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Woman struck by University student driving University car cannot sue

Christina McCahan  was hurt on the University campus when she was struck by a student driving a University vehicle.  McCahan's attorney advised the University of the incident and of McCahan's injuries by letter within six months, however, the attorney did not file a copy of the letter with the Court of Claims within that time period.  As a result, her claim was dismissed. 

McCahan's attorneys appealed, arguing that the University suffered no injury or prejudice by the failure to file a copy of the notice with the Court of Claims, and therefore her suit should be allowed to go forward.  They cited prior Supreme Court precedent requiring a show of prejudice by  the University if it sought dismissal based on the notice statute.   The Court of Appeals rejected McCahan's appeal, and held, over Judge Fitzgerald's vigorous dissent, that the failure to file the notice with the Court of Claims required dismissal with prejudice.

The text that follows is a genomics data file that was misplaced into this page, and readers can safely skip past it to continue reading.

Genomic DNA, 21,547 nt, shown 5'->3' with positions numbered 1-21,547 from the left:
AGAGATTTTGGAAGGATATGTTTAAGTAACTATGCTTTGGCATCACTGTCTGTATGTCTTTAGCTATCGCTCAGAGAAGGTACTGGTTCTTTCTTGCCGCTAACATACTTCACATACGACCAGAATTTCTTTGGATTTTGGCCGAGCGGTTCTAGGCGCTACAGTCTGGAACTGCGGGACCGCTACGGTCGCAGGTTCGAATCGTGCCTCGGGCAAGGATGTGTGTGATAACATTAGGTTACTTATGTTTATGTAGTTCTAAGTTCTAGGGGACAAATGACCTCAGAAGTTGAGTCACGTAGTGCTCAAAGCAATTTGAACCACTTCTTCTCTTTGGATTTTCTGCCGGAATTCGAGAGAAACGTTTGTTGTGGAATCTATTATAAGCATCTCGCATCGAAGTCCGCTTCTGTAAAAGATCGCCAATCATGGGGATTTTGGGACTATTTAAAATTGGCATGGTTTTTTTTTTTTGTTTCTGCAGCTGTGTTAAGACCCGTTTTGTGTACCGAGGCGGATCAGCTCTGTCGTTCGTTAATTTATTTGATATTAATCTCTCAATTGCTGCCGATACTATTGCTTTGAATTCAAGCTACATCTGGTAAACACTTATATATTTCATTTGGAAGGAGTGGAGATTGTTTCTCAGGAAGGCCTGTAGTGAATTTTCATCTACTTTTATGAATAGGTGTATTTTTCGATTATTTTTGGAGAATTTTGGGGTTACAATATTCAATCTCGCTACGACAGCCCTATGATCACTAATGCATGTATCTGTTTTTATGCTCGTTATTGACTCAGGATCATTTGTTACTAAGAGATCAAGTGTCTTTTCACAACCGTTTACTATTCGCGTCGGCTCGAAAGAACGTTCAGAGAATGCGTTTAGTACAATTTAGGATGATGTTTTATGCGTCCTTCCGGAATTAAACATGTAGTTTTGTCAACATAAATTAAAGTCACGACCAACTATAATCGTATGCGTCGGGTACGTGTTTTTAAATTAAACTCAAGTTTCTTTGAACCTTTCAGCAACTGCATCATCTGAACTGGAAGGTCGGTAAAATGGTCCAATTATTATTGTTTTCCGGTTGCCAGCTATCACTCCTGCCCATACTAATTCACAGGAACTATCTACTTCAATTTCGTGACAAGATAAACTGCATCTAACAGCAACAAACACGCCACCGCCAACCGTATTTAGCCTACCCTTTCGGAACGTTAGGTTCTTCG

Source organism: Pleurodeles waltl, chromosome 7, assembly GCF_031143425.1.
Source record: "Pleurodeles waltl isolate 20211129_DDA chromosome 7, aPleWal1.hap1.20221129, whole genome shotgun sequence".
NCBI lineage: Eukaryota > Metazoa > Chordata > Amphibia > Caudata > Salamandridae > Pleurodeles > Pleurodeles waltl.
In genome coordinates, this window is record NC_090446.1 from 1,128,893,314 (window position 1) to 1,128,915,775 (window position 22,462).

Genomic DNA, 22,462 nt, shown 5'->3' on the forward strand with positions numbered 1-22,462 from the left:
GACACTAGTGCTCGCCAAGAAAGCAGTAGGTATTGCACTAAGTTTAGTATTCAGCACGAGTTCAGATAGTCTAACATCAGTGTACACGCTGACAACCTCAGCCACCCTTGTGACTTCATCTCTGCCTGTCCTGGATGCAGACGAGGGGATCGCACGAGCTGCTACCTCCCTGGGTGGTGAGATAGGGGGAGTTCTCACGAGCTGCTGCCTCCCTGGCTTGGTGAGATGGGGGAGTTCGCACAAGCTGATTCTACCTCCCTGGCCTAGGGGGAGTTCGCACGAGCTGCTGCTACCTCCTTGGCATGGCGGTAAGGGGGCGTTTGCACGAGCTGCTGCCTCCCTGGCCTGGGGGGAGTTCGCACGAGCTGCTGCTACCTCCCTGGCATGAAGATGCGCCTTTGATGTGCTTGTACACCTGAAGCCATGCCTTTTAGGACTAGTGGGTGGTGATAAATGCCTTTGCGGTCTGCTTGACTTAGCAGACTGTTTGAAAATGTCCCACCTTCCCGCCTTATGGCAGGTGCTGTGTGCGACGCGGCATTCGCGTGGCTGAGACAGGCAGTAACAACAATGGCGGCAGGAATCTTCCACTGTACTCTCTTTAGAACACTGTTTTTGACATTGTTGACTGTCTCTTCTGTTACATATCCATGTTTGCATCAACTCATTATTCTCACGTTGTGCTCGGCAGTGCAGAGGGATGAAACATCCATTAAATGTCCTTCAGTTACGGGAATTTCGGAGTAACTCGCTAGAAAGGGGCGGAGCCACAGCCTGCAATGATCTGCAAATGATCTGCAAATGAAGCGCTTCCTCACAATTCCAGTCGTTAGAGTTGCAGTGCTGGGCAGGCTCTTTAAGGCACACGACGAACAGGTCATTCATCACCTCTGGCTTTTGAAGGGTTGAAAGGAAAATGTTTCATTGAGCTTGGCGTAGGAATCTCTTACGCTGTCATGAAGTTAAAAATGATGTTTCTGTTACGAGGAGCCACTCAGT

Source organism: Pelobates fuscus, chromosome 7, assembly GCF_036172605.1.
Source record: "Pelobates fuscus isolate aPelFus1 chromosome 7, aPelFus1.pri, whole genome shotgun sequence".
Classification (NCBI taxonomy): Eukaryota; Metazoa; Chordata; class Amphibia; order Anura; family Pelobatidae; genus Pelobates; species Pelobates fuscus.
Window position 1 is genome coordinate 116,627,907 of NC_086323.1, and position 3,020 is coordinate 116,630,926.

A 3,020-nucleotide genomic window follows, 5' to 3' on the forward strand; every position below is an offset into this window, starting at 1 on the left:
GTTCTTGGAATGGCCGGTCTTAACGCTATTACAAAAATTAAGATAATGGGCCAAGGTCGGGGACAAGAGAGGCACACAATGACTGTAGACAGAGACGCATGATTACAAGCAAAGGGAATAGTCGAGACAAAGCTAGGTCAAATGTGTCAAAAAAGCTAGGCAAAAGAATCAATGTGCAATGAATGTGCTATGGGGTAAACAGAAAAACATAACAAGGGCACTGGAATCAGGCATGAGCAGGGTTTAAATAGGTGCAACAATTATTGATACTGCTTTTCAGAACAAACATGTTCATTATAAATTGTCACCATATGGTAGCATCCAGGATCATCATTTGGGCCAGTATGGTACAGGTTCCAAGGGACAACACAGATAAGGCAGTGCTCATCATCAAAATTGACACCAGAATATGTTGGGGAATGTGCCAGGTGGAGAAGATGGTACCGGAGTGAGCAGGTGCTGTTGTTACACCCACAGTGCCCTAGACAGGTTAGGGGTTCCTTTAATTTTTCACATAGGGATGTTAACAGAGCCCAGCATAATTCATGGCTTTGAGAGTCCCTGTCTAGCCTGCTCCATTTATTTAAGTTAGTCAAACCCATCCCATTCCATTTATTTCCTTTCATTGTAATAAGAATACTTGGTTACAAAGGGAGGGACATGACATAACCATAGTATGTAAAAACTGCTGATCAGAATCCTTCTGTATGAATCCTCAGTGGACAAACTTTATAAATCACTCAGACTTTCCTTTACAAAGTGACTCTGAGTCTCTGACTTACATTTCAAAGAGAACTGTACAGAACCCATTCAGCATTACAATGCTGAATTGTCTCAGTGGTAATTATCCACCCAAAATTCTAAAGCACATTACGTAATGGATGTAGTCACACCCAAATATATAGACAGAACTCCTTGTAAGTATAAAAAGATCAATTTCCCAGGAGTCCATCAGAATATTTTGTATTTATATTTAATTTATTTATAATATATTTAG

The majority rejected the reasoning of Judge Fitzgerald and of the prior Supreme Court decisions, instead applying the logic of the Engler Majority's 2007 Rowland decision.  In Rowland, the Republican majority ruled that it would enforce the explicit language of any notice statute, regardless of whether the purpose of the notice had been substantially accomplished by other means or procedures. Judge Sawyer had previously rejected this outcome under identical circumstances, but in 2011, he bowed to the prevailing political wind and went along with Judge Henry Saad (who never met an injury case he wouldn't vote to dismiss).

Thompson O’Neil, P.C.
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